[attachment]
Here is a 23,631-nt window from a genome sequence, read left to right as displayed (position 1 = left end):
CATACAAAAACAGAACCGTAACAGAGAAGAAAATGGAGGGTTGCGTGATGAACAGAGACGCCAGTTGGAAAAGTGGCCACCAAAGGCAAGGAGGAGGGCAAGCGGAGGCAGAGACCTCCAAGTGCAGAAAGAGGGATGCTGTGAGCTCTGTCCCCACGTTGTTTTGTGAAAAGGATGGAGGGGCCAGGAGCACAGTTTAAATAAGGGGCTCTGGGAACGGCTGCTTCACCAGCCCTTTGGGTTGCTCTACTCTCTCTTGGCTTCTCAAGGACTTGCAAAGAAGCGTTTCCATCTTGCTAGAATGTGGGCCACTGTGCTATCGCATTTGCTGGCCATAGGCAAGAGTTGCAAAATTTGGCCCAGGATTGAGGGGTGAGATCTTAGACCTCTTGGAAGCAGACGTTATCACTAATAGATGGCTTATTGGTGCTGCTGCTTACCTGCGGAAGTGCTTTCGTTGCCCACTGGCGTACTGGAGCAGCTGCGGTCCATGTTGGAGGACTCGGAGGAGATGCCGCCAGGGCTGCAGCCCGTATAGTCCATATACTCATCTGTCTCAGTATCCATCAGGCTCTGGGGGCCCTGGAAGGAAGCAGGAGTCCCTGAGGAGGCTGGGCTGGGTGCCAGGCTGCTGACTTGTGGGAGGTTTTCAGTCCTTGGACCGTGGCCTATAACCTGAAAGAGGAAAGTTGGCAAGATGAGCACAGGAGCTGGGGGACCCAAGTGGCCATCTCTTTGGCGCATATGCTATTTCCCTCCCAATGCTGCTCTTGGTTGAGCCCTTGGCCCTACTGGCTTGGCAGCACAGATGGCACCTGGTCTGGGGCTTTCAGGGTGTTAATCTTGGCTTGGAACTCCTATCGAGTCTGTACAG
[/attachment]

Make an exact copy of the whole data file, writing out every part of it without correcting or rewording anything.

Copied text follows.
Here is a 23,631-nt window from a genome sequence, read left to right as displayed (position 1 = left end):
CATACAAAAACAGAACCGTAACAGAGAAGAAAATGGAGGGTTGCGTGATGAACAGAGACGCCAGTTGGAAAAGTGGCCACCAAAGGCAAGGAGGAGGGCAAGCGGAGGCAGAGACCTCCAAGTGCAGAAAGAGGGATGCTGTGAGCTCTGTCCCCACGTTGTTTTGTGAAAAGGATGGAGGGGCCAGGAGCACAGTTTAAATAAGGGGCTCTGGGAACGGCTGCTTCACCAGCCCTTTGGGTTGCTCTACTCTCTCTTGGCTTCTCAAGGACTTGCAAAGAAGCGTTTCCATCTTGCTAGAATGTGGGCCACTGTGCTATCGCATTTGCTGGCCATAGGCAAGAGTTGCAAAATTTGGCCCAGGATTGAGGGGTGAGATCTTAGACCTCTTGGAAGCAGACGTTATCACTAATAGATGGCTTATTGGTGCTGCTGCTTACCTGCGGAAGTGCTTTCGTTGCCCACTGGCGTACTGGAGCAGCTGCGGTCCATGTTGGAGGACTCGGAGGAGATGCCGCCAGGGCTGCAGCCCGTATAGTCCATATACTCATCTGTCTCAGTATCCATCAGGCTCTGGGGGCCCTGGAAGGAAGCAGGAGTCCCTGAGGAGGCTGGGCTGGGTGCCAGGCTGCTGACTTGTGGGAGGTTTTCAGTCCTTGGACCGTGGCCTATAACCTGAAAGAGGAAAGTTGGCAAGATGAGCACAGGAGCTGGGGGACCCAAGTGGCCATCTCTTTGGCGCATATGCTATTTCCCTCCCAATGCTGCTCTTGGTTGAGCCCTTGGCCCTACTGGCTTGGCAGCACAGATGGCACCTGGTCTGGGGCTTTCAGGGTGTTAATCTTGGCTTGGAACTCCTATCGAGTCTGTACAG